I’m obviously no celebrity athlete or fitness model, but I do get lots of questions around my own eating habits, workout patterns, and which fitness sources have taught me the most.
This is the only time that I’ll ever “self-interview”, so here you go…
What’s your athletic background?
I was a basketball player growing up, and that’s my first love. GOD had other plans for my body type and picked up football my freshman year of high school. I went on to play running back in college, and also ran track for three years, competing in the 100m, 200m, and 4x100m relay.
What are you currently training for?
I ran two half-marathons within a month between October and November 2011, but am done with endurance events for the time being. I trained hard but realized that endurance sports are just not what I am cut out for, both physically and psychologically. Several friends are avid CrossFitters and have been giving me the hard sales job to get me involved. The competitive-but-positive plus testosterone-fuled vibe keeps drawing me in little by little.
What does an average week’s workout look like?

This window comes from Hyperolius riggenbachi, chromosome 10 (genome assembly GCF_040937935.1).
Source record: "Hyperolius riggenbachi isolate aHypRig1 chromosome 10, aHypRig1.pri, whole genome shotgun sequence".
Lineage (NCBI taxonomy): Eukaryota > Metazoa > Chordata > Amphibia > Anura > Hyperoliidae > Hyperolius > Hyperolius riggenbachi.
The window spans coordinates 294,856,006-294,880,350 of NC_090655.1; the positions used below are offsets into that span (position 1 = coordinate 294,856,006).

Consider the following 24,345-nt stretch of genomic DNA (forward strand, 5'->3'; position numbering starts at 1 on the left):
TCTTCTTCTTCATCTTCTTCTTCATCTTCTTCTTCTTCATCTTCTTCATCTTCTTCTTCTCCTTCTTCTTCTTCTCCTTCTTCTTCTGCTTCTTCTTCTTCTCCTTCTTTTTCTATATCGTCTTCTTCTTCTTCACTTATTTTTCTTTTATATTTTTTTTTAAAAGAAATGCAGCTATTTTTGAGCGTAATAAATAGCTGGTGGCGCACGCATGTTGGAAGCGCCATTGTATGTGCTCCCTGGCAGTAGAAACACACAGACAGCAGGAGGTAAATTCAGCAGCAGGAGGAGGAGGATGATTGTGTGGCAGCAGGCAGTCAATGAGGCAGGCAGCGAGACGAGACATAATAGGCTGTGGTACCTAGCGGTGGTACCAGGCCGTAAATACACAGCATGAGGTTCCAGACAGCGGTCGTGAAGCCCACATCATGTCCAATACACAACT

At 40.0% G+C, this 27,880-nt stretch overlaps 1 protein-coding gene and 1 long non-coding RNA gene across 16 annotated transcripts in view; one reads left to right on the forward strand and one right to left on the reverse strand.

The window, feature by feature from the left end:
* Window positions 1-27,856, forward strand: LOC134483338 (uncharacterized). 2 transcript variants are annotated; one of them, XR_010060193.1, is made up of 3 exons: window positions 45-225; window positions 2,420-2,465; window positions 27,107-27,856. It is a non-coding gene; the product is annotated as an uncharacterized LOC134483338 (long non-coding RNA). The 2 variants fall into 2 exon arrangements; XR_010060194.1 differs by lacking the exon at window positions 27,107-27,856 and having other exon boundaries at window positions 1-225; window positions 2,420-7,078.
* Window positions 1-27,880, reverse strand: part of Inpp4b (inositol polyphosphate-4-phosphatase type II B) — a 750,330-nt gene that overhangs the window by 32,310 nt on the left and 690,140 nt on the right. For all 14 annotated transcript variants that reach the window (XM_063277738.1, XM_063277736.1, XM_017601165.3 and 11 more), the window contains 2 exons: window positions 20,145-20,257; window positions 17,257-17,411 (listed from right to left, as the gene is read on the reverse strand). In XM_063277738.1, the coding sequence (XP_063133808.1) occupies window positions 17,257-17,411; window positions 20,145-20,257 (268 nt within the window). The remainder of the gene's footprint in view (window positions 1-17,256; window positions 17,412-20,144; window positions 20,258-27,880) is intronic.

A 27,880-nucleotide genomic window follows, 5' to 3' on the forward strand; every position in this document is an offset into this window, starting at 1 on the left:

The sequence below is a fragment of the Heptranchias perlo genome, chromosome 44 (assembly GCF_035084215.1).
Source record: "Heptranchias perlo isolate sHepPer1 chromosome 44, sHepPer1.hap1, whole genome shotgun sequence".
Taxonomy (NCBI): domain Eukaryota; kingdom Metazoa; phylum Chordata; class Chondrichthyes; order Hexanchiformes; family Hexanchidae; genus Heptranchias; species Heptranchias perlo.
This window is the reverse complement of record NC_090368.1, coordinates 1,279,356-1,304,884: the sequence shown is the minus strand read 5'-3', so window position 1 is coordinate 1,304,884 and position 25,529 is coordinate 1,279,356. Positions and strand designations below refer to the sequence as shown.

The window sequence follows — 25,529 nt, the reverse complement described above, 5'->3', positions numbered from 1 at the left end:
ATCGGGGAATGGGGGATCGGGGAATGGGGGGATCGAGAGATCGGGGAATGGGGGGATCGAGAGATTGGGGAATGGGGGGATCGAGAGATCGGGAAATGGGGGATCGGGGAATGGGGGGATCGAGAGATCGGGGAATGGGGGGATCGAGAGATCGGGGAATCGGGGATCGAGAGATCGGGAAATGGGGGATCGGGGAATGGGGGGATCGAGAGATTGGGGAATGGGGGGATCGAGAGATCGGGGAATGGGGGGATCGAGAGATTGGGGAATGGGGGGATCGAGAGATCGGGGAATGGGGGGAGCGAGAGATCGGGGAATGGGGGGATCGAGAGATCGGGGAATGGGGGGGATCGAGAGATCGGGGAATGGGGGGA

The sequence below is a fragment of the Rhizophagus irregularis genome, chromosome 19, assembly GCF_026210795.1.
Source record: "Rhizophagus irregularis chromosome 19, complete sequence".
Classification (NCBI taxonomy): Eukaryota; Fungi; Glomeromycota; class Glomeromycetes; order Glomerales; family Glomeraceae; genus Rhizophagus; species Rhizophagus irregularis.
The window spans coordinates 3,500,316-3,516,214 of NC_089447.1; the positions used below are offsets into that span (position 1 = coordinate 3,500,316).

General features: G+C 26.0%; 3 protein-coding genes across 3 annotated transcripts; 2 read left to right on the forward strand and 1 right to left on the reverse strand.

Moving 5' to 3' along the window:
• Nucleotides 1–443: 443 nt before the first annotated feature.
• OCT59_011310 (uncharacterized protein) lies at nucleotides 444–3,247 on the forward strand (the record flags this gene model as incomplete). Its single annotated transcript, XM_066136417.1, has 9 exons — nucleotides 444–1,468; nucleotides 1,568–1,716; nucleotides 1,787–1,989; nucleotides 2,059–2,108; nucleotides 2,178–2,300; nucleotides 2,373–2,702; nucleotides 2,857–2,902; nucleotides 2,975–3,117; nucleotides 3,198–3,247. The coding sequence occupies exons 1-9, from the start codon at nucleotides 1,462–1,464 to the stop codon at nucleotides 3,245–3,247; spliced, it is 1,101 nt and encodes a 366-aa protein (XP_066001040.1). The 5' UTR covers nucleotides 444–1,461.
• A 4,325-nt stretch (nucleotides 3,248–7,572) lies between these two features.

I don’t get as much time as I’d like to dedicate toward my own workouts, but I do what I can with the time I have. I try to go for intensity over duration, so I’m usually hitting some form of HIIT intervals or tabatas on the bike or rowing machine for cardio. I’m a big fan of Olympic-style lifts, so each week I try to hit some hang cleans, power cleans, push press, and dead lifts. I’ll mix in some pull ups, heavy rope work, and box jumps if available.
As I mentioned, I have several friends who are CrossFit addicts and have been giving me the hard sales pitch to join them soon, so this workout approach will keep me in close enough shape to hang with the group (hopefully anyways). Once or twice each week I also add in some typical standard bodybuilding work, as well as some sprint work (100s, 200s, 400’s, court gassers) to maintain my capacity in that area as well.